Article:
allegation.” Twombly, 550 U.S. at 555 (quoting
Papasan v. Allain, 478 U.S. 265, 286 (1986)).
Although a complaint need not contain “detailed factual
allegations, ” it must provide “more than an
accusation.” Iqbal, 556 U.S. at 678 (citing
Twombly, 550 U.S. at 555). A pleading that offers
“labels and conclusions” or “a formulaic
recitation of the elements of a cause of action will not
do.” Twombly, 550 U.S. at 555. Nor does a
complaint suffice if it tenders “naked
assertion[s]” devoid of “further factual
enhancement.” Id. at 557. The complaint must
“give the defendant fair notice of what the . . . claim
is and the grounds upon which it rests.”
Erickson, 551 U.S. at 93 (citations omitted).
Plaintiff brings a claim for identity theft pursuant to the
Fair Credit Reporting Act, 15 U.S.C § 1681. Plaintiff
asserts that on April 23, 2019, Defendant Jacques, who is a
police officer of the Cincinnati Police Department shared his
address with Defendant Coleman. Plaintiff further alleges
that Defendant Jacques “told Mr. Coleman that he had to
file an eviction against [Plaintiff].” (Doc. 1 at p.
3). Plaintiff claims Defendant Jacques shared this
information without his expressed written consent. Plaintiff
seeks compensatory damages in the amount of $200, 000.00.
Upon careful review, the undersigned finds that
Plaintiff's complaint fails to state a claim upon which
relief may be granted in this federal court. Notably, section
1681 discusses the “Congressional Findings and
Statement of Purpose” of the Fair Credit Reporting Act
does not provide a private cause of action. As such,
Plaintiff's complaint fails to state a claim for relief
in this regard. Nor are there any allegations that support a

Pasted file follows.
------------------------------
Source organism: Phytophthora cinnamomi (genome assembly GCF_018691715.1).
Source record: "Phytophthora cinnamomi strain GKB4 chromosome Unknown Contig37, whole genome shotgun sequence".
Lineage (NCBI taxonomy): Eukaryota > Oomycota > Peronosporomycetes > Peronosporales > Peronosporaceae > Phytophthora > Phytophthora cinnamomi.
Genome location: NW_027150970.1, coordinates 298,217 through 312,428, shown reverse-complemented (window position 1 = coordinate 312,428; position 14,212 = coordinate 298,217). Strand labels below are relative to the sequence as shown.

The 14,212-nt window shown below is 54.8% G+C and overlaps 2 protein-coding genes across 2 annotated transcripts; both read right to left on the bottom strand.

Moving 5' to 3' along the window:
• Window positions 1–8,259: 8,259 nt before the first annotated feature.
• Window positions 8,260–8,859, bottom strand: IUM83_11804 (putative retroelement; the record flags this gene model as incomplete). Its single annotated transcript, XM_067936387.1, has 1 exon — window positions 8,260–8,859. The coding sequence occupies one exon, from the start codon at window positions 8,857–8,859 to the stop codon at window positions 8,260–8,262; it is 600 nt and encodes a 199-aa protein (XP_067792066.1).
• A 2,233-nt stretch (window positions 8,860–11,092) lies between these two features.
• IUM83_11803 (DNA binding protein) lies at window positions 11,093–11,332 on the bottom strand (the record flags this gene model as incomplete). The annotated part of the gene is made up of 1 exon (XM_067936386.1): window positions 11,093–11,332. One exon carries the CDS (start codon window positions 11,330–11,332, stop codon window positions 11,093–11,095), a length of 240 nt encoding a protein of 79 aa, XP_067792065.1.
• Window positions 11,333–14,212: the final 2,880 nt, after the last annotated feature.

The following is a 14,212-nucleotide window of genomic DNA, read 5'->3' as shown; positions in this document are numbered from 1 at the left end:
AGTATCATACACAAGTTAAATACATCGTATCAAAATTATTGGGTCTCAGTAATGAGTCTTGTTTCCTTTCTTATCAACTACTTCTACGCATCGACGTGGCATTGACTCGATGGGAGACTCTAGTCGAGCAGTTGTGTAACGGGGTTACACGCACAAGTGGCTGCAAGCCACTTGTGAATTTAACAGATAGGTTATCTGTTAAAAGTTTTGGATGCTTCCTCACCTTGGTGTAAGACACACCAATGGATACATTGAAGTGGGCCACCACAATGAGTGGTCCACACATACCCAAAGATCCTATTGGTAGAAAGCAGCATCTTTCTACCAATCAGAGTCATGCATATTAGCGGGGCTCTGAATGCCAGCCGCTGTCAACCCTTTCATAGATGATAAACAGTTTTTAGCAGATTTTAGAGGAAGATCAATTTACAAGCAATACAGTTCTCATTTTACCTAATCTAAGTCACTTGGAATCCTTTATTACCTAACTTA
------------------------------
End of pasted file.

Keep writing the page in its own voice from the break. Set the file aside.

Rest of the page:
claim for identity theft. Plaintiff alleges only that
Defendant Jacques told Defendant Coleman where Plaintiff
lived. As such, Plaintiff has failed to state a claim for
to the extent Plaintiff seeks to challenge the eviction
action, this court lacks jurisdiction over such a claim.
Notably, under the Rooker-Feldman doctrine,
“lower federal courts lack subject matter jurisdiction
to review the decisions of state courts.””
Givens v. Homecomings Fin., 278 Fed.Appx. 607,
608-09 (6th Cir. 2008) (citing D.C. Ct. of App. v. Feldman,
460 U.S. 462, 476 (1983). Accordingly, the complaint fails to
state a claim upon which relief may be granted and should be
dismissed under 28 U.S.C. §1915(e)(2)(B).
for these reasons, it is therefore
RECOMMENDED this action be
DISMISSED with PREJUDICE
for failure to state a claim for relief. It is further
RECOMMENDED that the Court certify pursuant
to 28 U.S.C. § 1915(a) that for the foregoing reasons an
appeal of any Order adopting this Report and Recommendation
would not be taken in good faith and therefore deny Plaintiff
leave to appeal in forma pauperis.
to Fed.R.Civ.P. 72(b), any party may serve and file specific,
written objections to this Report & Recommendation
(“R&R”) within FOURTEEN (14)
DAYS after being served with a copy thereof. That
period may be extended further by the Court on timely motion
by either side for an extension of time. All objections shall
specify the portion(s) of the R&R objected to, and shall
be accompanied by a memorandum of law in support of the
objections. A party shall respond to an opponent's
objections within FOURTEEN DAYS after being
served with a copy of those objections. Failure to make
objections in ...